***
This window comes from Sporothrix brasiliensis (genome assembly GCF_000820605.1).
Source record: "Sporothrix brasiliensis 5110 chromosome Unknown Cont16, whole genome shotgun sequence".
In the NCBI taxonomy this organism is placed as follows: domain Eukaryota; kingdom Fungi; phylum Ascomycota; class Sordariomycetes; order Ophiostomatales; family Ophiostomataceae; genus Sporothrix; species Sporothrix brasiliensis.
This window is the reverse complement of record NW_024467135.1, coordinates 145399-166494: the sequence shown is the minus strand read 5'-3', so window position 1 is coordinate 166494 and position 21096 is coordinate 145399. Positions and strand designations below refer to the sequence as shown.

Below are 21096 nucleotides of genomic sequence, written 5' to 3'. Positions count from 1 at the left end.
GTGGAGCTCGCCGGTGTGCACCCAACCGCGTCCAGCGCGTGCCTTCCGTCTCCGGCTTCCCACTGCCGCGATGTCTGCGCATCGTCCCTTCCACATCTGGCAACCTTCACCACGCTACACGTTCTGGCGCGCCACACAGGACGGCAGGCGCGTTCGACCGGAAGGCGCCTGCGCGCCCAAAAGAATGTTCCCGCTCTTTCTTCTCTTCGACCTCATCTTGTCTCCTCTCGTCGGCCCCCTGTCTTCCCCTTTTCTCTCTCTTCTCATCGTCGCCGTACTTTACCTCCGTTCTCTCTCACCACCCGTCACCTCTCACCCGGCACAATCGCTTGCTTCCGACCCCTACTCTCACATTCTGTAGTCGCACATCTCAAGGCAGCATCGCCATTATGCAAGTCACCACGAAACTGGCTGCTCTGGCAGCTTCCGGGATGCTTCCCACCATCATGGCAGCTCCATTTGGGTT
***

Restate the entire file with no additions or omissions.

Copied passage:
This window comes from Sporothrix brasiliensis (genome assembly GCF_000820605.1).
Source record: "Sporothrix brasiliensis 5110 chromosome Unknown Cont16, whole genome shotgun sequence".
In the NCBI taxonomy this organism is placed as follows: domain Eukaryota; kingdom Fungi; phylum Ascomycota; class Sordariomycetes; order Ophiostomatales; family Ophiostomataceae; genus Sporothrix; species Sporothrix brasiliensis.
This window is the reverse complement of record NW_024467135.1, coordinates 145399-166494: the sequence shown is the minus strand read 5'-3', so window position 1 is coordinate 166494 and position 21096 is coordinate 145399. Positions and strand designations below refer to the sequence as shown.

Below are 21096 nucleotides of genomic sequence, written 5' to 3'. Positions count from 1 at the left end.
GTGGAGCTCGCCGGTGTGCACCCAACCGCGTCCAGCGCGTGCCTTCCGTCTCCGGCTTCCCACTGCCGCGATGTCTGCGCATCGTCCCTTCCACATCTGGCAACCTTCACCACGCTACACGTTCTGGCGCGCCACACAGGACGGCAGGCGCGTTCGACCGGAAGGCGCCTGCGCGCCCAAAAGAATGTTCCCGCTCTTTCTTCTCTTCGACCTCATCTTGTCTCCTCTCGTCGGCCCCCTGTCTTCCCCTTTTCTCTCTCTTCTCATCGTCGCCGTACTTTACCTCCGTTCTCTCTCACCACCCGTCACCTCTCACCCGGCACAATCGCTTGCTTCCGACCCCTACTCTCACATTCTGTAGTCGCACATCTCAAGGCAGCATCGCCATTATGCAAGTCACCACGAAACTGGCTGCTCTGGCAGCTTCCGGGATGCTTCCCACCATCATGGCAGCTCCATTTGGGTT